As for the prospects that 2009 holds for horror fans, I think we’re in store for a fun year. Below are the twenty films I’m most excited to check out in the months ahead. If it seems like my choices are too thick with what some may categorize as mainstream American crap, well, I happen to be a fan.
While I know there’ll be plenty of foreign and indie offerings in '09 that'll knock my socks off, they likely won’t be in 3-D and won’t have Piranha in the title. I also will probably have to wait until DVD to see them.
When I think about the movies I’m looking forward to, I mostly like to think about movies that I know I’ll have a chance to actually see in movie theaters and unfairly or not, it's big studio pictures that best fit that description. Even if a movie turns out to be lackluster, I still love the anticipation of seeing trailers and TV spots, seeing the posters in theater lobbies, and ultimately seeing that new movie on the big screen. And those times when a movie really delivers makes the many disappointments worth enduring.
With that said, here’s to 2009!
1. Friday the 13th
Times have come around in a big way for old-school slasher fans with the disreputable films of our youth coming back into fashion. Whether this is a good thing or just a further sign that standards are irrevocably slipping is up to individuals to decide. As remakes go, this return to Camp Crystal Lake seems like an easy win. After Jason Takes Manhattan, Jason Goes to Hell, and Jason X, this can only be a major upgrade for the Friday franchise. And I like that this reboot is looking to make Jason a figure of fear again as there’s a new generation (or two) that doesn’t understand or remember that the early films in the F13 series were considered to be scary in their day.
2. My Bloody Valentine 3-D
The original My Bloody Valentine is arguably the best of the post-Halloween, post-Friday the 13th slashers. It had a better caliber of actors than were usually found in other slasher films of the time, the characters skewed to an older twentysomething crowd rather than to teens, the storyline was a little more elevated (with its love triangle and romantic angst) than just a series of killings, and it had one of the more vivid environments of an early ‘80s slasher film with its blue collar town and cavernous mines. This remake looks to retain all the qualities of the first film and do it bigger, better, bloodier, and in 3-D. And with Tom Atkins to boot.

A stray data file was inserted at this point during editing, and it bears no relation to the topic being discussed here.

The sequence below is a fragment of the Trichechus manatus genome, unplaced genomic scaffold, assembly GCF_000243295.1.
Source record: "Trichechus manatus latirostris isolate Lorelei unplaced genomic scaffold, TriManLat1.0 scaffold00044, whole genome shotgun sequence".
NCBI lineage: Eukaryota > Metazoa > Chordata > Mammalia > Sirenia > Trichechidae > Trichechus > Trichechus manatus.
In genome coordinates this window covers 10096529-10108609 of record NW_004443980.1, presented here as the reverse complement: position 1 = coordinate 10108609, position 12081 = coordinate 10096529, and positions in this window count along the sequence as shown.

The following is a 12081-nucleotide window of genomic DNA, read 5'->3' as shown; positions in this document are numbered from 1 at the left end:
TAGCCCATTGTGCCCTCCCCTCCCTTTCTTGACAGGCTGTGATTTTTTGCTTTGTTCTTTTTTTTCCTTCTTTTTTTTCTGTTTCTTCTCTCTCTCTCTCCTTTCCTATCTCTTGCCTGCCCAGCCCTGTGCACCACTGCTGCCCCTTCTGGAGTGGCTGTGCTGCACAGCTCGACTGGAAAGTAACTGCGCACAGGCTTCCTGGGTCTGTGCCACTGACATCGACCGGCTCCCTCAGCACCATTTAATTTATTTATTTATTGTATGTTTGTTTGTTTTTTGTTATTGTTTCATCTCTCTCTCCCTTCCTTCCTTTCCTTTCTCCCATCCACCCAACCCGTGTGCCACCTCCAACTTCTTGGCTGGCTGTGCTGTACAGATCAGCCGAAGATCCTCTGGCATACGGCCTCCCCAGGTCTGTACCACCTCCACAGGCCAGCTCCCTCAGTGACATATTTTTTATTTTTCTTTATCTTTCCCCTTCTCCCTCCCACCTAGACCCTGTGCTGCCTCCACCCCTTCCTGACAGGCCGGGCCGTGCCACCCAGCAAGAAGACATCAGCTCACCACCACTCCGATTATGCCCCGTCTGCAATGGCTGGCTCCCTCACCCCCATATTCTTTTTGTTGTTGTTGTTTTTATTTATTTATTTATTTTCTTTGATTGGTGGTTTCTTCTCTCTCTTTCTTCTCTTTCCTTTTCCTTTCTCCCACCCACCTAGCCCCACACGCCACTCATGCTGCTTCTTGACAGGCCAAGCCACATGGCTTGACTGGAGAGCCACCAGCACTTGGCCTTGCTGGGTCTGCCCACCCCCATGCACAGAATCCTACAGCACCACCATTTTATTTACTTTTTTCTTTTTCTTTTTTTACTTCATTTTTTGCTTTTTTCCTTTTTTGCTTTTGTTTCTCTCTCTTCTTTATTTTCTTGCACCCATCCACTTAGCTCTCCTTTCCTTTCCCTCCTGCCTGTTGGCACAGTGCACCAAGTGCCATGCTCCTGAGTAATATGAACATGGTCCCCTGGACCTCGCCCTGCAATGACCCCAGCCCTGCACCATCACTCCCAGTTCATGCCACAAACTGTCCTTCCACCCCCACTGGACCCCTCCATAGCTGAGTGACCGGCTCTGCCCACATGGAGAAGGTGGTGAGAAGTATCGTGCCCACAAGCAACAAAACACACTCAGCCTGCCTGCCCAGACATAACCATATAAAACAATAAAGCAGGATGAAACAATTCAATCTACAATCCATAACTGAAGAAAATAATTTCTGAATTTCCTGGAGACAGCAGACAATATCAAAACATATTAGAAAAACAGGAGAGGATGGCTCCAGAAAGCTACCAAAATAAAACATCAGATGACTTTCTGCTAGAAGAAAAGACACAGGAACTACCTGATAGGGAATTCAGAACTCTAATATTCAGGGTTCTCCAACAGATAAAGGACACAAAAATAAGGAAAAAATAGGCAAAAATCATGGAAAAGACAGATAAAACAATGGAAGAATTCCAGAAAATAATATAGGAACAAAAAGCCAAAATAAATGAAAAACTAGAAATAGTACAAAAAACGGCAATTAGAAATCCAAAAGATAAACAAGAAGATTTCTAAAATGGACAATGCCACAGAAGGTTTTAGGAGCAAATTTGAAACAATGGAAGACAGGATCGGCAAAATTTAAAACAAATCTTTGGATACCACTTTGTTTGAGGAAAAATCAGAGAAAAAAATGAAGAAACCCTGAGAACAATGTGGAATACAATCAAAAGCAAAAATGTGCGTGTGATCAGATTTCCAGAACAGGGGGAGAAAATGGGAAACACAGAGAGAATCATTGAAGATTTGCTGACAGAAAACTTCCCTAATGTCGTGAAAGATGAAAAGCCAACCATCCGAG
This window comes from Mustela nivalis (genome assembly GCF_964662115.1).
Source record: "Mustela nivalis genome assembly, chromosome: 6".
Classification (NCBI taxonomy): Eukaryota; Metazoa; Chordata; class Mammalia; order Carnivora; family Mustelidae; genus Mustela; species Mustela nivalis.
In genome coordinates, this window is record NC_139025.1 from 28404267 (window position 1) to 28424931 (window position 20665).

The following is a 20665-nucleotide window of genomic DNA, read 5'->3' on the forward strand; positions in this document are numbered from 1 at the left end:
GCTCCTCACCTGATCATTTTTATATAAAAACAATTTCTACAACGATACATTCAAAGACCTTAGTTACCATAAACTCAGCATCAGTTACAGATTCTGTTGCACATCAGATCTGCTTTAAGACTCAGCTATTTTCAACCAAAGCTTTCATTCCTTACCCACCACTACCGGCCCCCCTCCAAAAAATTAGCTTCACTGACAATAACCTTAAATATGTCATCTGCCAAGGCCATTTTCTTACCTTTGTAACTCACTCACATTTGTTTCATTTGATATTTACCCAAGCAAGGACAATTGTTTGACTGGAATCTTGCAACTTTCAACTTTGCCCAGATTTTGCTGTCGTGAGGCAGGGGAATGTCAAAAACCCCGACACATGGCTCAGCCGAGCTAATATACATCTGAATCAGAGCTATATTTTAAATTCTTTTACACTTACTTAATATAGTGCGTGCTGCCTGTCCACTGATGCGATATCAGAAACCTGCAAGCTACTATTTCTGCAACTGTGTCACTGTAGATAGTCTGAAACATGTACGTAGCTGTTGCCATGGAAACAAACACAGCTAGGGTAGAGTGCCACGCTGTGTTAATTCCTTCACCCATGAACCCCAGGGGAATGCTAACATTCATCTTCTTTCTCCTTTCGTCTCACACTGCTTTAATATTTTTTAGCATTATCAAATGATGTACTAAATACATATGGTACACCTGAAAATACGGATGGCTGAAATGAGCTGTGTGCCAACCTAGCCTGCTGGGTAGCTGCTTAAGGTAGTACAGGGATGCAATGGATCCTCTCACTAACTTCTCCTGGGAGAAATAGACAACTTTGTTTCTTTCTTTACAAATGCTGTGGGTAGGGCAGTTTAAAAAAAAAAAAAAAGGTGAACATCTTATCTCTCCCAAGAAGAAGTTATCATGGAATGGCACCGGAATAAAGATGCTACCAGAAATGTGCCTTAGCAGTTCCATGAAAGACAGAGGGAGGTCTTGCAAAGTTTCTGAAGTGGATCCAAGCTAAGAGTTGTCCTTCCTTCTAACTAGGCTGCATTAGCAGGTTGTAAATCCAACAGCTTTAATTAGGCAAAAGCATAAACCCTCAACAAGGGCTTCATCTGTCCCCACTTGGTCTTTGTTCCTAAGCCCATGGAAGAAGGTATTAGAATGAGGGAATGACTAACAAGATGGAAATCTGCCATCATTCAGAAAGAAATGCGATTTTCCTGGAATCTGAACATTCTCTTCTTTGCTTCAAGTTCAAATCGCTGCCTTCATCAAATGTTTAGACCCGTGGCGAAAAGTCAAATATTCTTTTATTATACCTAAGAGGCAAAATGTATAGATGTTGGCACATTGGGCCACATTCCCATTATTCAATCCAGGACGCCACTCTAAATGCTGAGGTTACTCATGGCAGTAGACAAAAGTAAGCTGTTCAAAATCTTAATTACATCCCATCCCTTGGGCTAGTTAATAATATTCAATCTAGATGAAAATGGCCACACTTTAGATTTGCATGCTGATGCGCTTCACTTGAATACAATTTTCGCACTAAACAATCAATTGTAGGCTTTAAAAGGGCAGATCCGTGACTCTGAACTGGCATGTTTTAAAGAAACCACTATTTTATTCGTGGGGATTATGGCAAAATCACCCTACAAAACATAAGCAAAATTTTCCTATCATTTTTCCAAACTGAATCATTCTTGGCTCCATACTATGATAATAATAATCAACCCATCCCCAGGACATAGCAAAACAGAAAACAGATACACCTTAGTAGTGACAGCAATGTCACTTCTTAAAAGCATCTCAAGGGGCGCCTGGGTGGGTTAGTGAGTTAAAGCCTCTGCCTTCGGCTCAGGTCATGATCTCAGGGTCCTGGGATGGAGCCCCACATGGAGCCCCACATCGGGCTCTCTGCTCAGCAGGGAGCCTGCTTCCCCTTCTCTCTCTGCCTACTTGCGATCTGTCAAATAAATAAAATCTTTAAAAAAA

3. Drag Me To Hell
Who cares if this is PG-13 – it’s still Sam Raimi coming back to the genre after an extended stay in the big budget leagues. I’m excited to see how his time helming the Spider-Man films will affect his approach to the kind of gonzo horror comedies that he made his name on.
4. The Wolfman
This would be higher on my this list – maybe even Number #1 – if Rick Baker had been allowed to do a real transformation scene. But the word that the FX in this remake will be primarily CG is discouraging. On the other hand, I love the cast here (I think everyone agrees that Benicio Del Toro is great wolfman material), the early word on Andrew Kevin Walker’s script has been positive, and I’ve mostly liked director Joe Johnston’s films to date. Along with the Creature from the Black Lagoon, the Wolf Man is my favorite of the Universal Monsters so I have my fingers crossed that this will be a great revival for the character.
Martin Scorsese returns to horror/thriller territory for the first time since 1991's Cape Fear with this adaptation of the Dennis Lehane novel Shutter Island. I haven't read Lehane's book but its plot - involving two U.S. Marshalls searching for a mental patient (a woman who committed multiple murders) who's gone missing from an island-set asylum - sounds like ripe material for Scorsese to work with. I'll try to keep myself shielded from any spoilers before this hits theaters in October and hope that this one is going to floor me.
6. Final Destination: Death Trip 3-D
This series has been the only horror franchise of the current decade that I’ve enjoyed. I love the simplicity of the concept, and its inventive, Omen-esque set-pieces. The second Destination remains the best of the bunch and with FD 2 director David Ellis returning for this entry, I’m sure Death Trip is going to up the ante on 3-D horror.
Although his career has hit its share of lows (Hills Have Eyes 2, A Vampire in Brooklyn) and his name on a film as a producer never seems to bode well (Mind Ripper, Dracula 2000), Wes Craven always seems to find a way to stay relevant. While peers like George Romero and Tobe Hooper are pretty much making films that go straight to DVD and John Carpenter hasn’t made a feature since 2001, Craven’s latest is bound to be a big deal. What I’ve read about the storyline sounds a little on the convoluted side but I have hope that this will be a return to classic Craven. Having said that, even Craven’s missteps (like Shocker) are more fun than most of what current horror has to offer.
This Frankenstein-esque tale of genetic engineering has an impressive pedigree of talent behind it with Cube’s Vincenzo Natali directing and Guillermo del Toro producing. I’m not sure how horror-orientated this’ll turn out to be but I bet it’ll be one of the better genre offerings of the year.
9. Piranha 3-D
How great would it be if 2009 was host to three kick-ass 3-D horror films? Three kick-ass R-rated 3-D films, at that? Of the three on this list, I only put Piranha last because it hasn’t even started filming yet and who knows if it’ll really make it’s planned-for summer '09 release date. I hope it does as I can’t imagine a better summer horror movie than one with piranha swimming off the screen in 3-D. To my eyes, Alexandre Aja isn’t that impressive as a director but he does know how to deliver great visuals and gore. This year’s Mirrors was a cheesy mess that won my heart and I’m hoping that Piranha 3-D will do the same.